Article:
The schools prison system is run by the Shadow Student Council, led by the president Mari, a man-hating disciplinarian, her second in charge, Shiraki, a busty psycho with a riding crop, a problem with excessive sweat and an uncomfortably (for the boys) shirt skirt, and finally Hana, a karate expert who ends up with a strange predilection for golden showers.
Unfortunately for Kiyoshi, he has fallen for the darling of the school, Chiyo, a sumo enthusiast whom he has agreed to go on a date with, and he won’t let being trapped in prison stop him from getting there. He and Gackt come up with a plan to get him to his date, but will the Shadow Student Council stop him?
Unfortunately, this being volume 1, we don’t find that ultimate result out, so whilst the volume does end on a decent cliffhanger, it doesn’t end satisfactorily, which is a bit of a bummer. The story is extraordinarily sexist and rude, but fans of this type of comic would expect no less, and in actual fact would insist on it. This is American teenage movies like American Pie or Porky’s in comic book form, so I guess one does have to ask that the reader be acceptable of the type of humour it represents.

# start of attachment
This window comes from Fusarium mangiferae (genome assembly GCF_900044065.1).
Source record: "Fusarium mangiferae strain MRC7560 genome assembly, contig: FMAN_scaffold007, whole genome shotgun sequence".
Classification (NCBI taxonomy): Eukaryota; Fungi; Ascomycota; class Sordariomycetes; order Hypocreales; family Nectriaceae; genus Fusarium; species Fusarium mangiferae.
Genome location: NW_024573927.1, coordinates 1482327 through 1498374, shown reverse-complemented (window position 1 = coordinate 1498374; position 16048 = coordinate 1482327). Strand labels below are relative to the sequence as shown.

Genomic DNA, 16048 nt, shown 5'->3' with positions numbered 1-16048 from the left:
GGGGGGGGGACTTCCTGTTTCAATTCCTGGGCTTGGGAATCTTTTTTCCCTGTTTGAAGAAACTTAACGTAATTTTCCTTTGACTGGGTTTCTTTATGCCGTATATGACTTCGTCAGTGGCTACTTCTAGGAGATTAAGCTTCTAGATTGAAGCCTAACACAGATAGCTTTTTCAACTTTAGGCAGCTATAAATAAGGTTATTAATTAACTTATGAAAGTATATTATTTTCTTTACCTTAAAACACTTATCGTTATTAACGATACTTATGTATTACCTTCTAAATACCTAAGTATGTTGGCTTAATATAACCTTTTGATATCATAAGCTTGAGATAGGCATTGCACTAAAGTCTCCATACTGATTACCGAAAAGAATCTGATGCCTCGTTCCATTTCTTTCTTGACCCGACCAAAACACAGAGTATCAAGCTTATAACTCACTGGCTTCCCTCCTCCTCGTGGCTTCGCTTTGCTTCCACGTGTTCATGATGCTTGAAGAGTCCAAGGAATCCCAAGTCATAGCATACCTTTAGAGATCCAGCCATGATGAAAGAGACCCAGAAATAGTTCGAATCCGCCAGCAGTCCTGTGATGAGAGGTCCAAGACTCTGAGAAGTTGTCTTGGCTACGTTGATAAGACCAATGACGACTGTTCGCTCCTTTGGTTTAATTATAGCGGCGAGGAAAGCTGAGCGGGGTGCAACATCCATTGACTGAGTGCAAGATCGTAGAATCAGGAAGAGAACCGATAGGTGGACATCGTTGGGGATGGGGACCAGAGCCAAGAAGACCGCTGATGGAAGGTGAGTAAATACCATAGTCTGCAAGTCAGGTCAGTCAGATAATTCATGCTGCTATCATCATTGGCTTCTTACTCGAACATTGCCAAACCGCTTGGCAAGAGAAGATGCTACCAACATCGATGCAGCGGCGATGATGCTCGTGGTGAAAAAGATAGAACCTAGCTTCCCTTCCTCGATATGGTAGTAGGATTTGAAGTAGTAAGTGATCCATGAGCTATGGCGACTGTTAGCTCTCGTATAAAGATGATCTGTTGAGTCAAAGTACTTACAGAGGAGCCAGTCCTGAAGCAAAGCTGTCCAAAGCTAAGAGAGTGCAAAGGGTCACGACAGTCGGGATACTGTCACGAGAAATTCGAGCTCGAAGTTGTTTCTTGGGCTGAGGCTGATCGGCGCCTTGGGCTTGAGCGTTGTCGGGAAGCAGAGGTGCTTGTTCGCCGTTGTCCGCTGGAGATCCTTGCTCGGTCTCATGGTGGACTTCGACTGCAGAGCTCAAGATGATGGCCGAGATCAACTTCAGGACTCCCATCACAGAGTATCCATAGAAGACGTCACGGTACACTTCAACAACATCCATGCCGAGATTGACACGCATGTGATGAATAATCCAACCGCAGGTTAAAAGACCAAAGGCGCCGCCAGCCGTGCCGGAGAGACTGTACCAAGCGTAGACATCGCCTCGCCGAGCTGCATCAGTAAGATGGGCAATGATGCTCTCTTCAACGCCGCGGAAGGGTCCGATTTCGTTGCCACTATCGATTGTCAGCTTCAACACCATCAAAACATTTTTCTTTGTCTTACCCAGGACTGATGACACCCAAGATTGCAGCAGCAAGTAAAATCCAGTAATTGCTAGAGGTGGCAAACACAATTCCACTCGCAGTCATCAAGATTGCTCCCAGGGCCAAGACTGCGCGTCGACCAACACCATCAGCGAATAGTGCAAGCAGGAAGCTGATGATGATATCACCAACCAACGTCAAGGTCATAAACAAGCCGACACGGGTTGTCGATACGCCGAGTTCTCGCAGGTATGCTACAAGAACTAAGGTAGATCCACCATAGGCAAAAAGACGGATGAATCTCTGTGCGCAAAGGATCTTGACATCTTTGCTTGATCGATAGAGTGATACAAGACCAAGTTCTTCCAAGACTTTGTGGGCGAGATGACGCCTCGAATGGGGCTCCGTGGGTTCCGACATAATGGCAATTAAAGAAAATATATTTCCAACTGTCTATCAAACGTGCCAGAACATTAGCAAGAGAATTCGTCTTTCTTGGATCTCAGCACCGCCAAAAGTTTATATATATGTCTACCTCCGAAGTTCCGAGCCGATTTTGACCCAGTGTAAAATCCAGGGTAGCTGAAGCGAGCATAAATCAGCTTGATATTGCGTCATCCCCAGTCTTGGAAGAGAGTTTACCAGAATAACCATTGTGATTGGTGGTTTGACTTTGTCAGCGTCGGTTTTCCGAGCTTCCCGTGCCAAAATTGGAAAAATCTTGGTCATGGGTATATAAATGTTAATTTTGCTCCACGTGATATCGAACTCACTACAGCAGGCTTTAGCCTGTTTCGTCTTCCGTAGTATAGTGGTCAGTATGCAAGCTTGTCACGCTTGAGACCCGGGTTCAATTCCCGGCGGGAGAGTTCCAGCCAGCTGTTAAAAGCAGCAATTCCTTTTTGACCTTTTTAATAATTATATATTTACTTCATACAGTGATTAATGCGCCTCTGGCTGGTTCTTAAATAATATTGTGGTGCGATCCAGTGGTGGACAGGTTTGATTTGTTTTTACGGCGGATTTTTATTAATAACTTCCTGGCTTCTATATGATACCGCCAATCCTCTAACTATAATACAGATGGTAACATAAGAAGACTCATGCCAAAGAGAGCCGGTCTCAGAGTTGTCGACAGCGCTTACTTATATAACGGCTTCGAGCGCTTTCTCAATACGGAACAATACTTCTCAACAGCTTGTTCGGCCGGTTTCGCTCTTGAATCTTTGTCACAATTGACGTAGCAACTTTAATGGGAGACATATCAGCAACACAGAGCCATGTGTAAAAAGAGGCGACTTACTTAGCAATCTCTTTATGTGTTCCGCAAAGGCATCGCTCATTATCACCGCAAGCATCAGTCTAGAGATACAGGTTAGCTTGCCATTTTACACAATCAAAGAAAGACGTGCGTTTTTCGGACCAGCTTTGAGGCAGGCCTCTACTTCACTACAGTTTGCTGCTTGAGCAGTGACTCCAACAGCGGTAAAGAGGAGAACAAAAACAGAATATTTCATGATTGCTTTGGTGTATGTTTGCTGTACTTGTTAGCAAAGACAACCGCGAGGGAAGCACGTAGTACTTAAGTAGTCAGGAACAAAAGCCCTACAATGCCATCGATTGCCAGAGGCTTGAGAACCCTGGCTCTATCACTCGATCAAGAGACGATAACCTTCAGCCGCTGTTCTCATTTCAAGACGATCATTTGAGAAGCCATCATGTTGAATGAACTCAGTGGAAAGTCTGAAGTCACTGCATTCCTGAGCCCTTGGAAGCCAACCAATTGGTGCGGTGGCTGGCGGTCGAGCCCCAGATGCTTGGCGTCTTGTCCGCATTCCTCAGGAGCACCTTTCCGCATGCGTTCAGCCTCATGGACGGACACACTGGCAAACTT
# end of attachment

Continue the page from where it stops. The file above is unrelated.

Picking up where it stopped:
Hiramoto’s art is dynamic, but occasionally uneven and even a little bizarre in its choices to show nipples in one drawing, and not in the next… is there a nipple limit in manga?
All in all I look forward to further tankoubon in this series, but this first volume, which granted does require a lot of set up, fails to end on a satisfactory note.